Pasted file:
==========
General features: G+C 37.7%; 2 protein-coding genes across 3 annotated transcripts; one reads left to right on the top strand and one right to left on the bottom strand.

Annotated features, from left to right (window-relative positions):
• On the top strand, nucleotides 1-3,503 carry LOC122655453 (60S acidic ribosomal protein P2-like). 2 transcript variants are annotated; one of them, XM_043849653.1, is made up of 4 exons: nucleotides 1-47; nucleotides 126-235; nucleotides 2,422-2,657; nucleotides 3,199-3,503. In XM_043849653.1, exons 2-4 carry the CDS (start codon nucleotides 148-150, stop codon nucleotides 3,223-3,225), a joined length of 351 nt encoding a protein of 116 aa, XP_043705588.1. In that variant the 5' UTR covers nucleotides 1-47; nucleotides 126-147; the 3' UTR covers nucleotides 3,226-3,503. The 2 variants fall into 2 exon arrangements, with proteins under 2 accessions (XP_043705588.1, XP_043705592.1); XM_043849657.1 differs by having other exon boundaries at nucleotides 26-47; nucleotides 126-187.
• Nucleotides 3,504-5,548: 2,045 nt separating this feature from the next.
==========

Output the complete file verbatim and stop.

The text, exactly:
General features: G+C 37.7%; 2 protein-coding genes across 3 annotated transcripts; one reads left to right on the top strand and one right to left on the bottom strand.

Annotated features, from left to right (window-relative positions):
• On the top strand, nucleotides 1-3,503 carry LOC122655453 (60S acidic ribosomal protein P2-like). 2 transcript variants are annotated; one of them, XM_043849653.1, is made up of 4 exons: nucleotides 1-47; nucleotides 126-235; nucleotides 2,422-2,657; nucleotides 3,199-3,503. In XM_043849653.1, exons 2-4 carry the CDS (start codon nucleotides 148-150, stop codon nucleotides 3,223-3,225), a joined length of 351 nt encoding a protein of 116 aa, XP_043705588.1. In that variant the 5' UTR covers nucleotides 1-47; nucleotides 126-147; the 3' UTR covers nucleotides 3,226-3,503. The 2 variants fall into 2 exon arrangements, with proteins under 2 accessions (XP_043705588.1, XP_043705592.1); XM_043849657.1 differs by having other exon boundaries at nucleotides 26-47; nucleotides 126-187.
• Nucleotides 3,504-5,548: 2,045 nt separating this feature from the next.